Julia is a computer language well-suited for scientists, engineers and students. I wrote the following introduction a couple of days ago.
In this post we are going to see how to use Julia in the Jupyter interactive environment. This means that you run Julia commands in your browser and get the output in your browser. It is much more comfortable than using a terminal window and the command line.
First, we create a LXD container and install Julia in there. Then, we add the IJulia package which is the package for Jupyter support. Subsequently, we expose the network port of Jupyter to the host so that we can view it with our Web browser.
Installing Julia in a LXD container
First, launch a ubuntu:18.04 container. We call the container julia.
$ lxc launch ubuntu:18.04 julia
Then, get a shell into the container and install Julia according to the following abbreviated instructions.
$ lxc exec julia -- sudo --user ubuntu --login
To run a command as administrator (user "root"), use "sudo ".
See "man sudo_root" for details.
Here we are installing Julia.
ubuntu@julia:~$ wget https://julialang-s3.julialang.org/bin/linux/x64/1.0/julia-1.0.0-linux-x86_64.tar.gz
ubuntu@julia:~$ tar xfa julia-1.0.0-linux-x86_64.tar.gz
ubuntu@julia:~$ ls -l julia-1.0.0/bin/
-rwxr-xr-x 1 ubuntu ubuntu 47280 Aug 9 01:02 julia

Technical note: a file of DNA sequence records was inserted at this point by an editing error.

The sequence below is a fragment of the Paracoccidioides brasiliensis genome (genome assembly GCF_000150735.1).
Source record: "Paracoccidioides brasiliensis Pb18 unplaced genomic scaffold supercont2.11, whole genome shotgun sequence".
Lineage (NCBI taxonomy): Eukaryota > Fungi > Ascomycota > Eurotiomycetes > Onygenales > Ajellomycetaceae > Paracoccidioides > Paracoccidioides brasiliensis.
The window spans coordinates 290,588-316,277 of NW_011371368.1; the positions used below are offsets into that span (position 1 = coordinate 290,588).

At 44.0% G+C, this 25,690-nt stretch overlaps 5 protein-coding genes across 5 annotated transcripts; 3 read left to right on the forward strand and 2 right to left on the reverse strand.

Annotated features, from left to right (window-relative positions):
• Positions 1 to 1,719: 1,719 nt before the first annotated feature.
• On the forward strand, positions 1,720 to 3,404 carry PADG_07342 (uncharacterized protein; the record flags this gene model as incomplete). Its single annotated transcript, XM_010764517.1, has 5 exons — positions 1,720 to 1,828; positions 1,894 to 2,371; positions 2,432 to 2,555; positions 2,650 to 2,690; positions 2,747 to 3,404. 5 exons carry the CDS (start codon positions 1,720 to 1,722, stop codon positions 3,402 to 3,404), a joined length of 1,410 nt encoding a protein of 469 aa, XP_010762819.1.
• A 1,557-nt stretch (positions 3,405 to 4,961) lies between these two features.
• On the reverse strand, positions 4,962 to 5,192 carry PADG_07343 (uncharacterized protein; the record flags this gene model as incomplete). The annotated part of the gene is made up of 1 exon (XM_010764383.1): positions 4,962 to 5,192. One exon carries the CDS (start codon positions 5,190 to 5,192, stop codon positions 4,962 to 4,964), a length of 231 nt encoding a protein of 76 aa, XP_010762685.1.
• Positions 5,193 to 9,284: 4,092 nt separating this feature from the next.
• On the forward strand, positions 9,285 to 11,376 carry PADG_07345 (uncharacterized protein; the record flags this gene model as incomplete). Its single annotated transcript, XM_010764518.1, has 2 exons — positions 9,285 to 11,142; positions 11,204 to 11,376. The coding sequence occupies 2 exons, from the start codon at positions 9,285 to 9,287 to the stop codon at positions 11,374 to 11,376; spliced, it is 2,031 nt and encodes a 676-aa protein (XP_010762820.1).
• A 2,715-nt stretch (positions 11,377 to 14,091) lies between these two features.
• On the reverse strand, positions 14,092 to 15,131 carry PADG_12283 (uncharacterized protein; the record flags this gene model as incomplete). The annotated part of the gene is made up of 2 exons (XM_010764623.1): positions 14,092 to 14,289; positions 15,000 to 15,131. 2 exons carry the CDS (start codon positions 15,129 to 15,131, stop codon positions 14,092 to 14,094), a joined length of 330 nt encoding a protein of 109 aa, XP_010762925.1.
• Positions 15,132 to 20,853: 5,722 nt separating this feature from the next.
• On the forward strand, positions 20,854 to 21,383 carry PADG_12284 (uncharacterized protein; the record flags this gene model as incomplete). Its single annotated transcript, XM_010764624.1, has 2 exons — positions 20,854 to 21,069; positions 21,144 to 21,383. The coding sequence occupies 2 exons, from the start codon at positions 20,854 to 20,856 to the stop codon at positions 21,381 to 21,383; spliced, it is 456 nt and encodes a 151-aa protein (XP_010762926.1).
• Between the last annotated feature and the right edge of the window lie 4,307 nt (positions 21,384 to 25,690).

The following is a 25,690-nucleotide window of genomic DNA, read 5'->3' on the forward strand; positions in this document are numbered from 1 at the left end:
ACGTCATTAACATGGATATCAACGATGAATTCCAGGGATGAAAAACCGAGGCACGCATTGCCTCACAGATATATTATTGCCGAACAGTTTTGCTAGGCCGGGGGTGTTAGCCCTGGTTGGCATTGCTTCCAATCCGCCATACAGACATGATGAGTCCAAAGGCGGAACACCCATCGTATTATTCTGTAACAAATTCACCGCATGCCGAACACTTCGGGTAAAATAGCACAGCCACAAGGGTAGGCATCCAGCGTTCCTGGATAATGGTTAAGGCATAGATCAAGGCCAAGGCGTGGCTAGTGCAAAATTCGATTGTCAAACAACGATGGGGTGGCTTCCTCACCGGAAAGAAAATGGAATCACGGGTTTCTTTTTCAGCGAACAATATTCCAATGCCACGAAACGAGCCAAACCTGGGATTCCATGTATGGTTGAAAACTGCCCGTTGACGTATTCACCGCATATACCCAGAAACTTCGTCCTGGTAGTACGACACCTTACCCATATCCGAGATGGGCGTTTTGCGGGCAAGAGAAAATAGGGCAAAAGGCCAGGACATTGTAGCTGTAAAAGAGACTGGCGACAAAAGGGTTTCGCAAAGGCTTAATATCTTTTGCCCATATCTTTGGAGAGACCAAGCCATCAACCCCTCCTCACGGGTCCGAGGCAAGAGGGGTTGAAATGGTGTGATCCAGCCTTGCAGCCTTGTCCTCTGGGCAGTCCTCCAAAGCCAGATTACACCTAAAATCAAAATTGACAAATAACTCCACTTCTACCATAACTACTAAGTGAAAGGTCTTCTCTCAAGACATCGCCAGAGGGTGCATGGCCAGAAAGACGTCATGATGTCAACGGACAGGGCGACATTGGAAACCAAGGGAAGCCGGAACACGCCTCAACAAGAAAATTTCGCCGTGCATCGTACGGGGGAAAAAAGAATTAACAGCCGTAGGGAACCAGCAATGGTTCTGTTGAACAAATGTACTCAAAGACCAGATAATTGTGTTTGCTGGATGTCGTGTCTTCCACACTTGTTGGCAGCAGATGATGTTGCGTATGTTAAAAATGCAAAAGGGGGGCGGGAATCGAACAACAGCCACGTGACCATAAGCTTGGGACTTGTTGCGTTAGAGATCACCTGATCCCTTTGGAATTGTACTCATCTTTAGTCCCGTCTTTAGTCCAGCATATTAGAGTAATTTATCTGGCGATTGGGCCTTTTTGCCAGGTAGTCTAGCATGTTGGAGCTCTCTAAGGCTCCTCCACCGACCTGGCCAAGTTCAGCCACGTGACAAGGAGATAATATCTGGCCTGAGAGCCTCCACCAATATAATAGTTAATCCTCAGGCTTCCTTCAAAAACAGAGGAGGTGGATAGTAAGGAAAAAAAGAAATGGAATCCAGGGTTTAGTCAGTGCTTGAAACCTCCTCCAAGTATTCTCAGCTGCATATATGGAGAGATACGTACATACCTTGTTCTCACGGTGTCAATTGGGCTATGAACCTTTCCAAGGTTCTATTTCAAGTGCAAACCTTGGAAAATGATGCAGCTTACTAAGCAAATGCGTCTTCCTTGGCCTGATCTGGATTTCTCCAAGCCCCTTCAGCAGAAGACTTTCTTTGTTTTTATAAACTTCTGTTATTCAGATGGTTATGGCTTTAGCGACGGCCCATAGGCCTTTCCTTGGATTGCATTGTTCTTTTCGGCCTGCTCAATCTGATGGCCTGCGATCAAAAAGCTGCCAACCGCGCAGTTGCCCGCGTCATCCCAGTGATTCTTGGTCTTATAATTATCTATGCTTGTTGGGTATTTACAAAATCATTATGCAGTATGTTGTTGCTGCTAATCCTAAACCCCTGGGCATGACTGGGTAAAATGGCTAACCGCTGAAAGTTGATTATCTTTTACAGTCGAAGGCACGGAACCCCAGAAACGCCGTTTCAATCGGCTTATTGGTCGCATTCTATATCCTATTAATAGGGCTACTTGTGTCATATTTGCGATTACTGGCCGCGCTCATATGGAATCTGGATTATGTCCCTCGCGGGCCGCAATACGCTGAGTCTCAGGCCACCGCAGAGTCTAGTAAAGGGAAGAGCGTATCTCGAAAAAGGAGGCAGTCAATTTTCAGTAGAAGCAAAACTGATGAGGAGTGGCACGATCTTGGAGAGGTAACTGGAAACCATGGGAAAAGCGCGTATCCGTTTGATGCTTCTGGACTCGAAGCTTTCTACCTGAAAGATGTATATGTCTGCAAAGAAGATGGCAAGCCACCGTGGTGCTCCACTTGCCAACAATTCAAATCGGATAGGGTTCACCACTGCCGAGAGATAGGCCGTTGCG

| Documentation: https://docs.julialang.org
| Type "?" for help, "]?" for Pkg help.
| Version 1.0.0 (2018-08-08)
| Official https://julialang.org/ release
Julia Version 1.0.0
Commit 5d4eaca0c9 (2018-08-08 20:58 UTC)
OS: Linux (x86_64-pc-linux-gnu)
CPU: Intel(R) Core(TM) i5-5287U CPU @ 2.90GHz
LLVM: libLLVM-6.0.0 (ORCJIT, broadwell)
Now, Julia is installed in the LXD container and we are able to move to the next step, setting up Jupyter.
Setting up the Julia kernel for Jupyter
We follow the instructions at the IJulia Julia package page. Specifically,
julia> using Pkg
Cloning default registries into /home/ubuntu/.julia/registries
Cloning registry General from "https://github.com/JuliaRegistries/General.git"
Updating registry at
Resolving package versions…
Installed SoftGlobalScope ─ v1.0.5
Installed VersionParsing ── v1.1.2
Installed Conda ─────────── v1.0.1
Installed ZMQ ───────────── v1.0.0
Installed BinaryProvider ── v0.4.2
Installed IJulia ────────── v1.11.1
Installed Compat ────────── v1.1.0
Installed MbedTLS ───────── v0.6.0
Installed JSON ──────────── v0.19.0
[7073ff75] + IJulia v1.11.1
... UUIDs [4ec0a83e] + Unicode Building Conda ──→ ~/.julia/packages/Conda/m7vem/deps/build.log Building ZMQ ────→ ~/.julia/packages/ZMQ/ABGOx/deps/build.log Building MbedTLS → ~/.julia/packages/MbedTLS/Qo8TN/deps/build.log Building IJulia ─→ ~/.julia/packages/IJulia/k5o7j/deps/build.log julia> using IJulia [ Info: Precompiling IJulia [7073ff75-c697-5162-941a-fcdaad2a7d2a]
The necessary software has been installed. Now we launch the Jupyter Notebook Web service in the following way.
/home/ubuntu/.julia/packages/Conda/m7vem/deps/usr/bin/jupyter notebook --NotebookApp.iopub_data_rate_limit=2147483647; dir="/home/ubuntu"), ProcessRunning)
We are almost ready to use our Web browser to open the Notebook page.
Getting the Jupyter Notebook token
By default, the Jupyter Notebook requires the users to be authenticated and in this case, you need to have a special token in order to access the Notebook. Here is the token, and URL to use to get directly access to the Notebook.
ubuntu@julia:~$ ./.julia/packages/Conda/m7vem/deps/usr/bin/jupyter notebook list
Currently running servers:
http://localhost:8888/?token=40306ed2c602ecc5e64d2619c2d7f03aa8534f44106c353e :: /home/ubuntu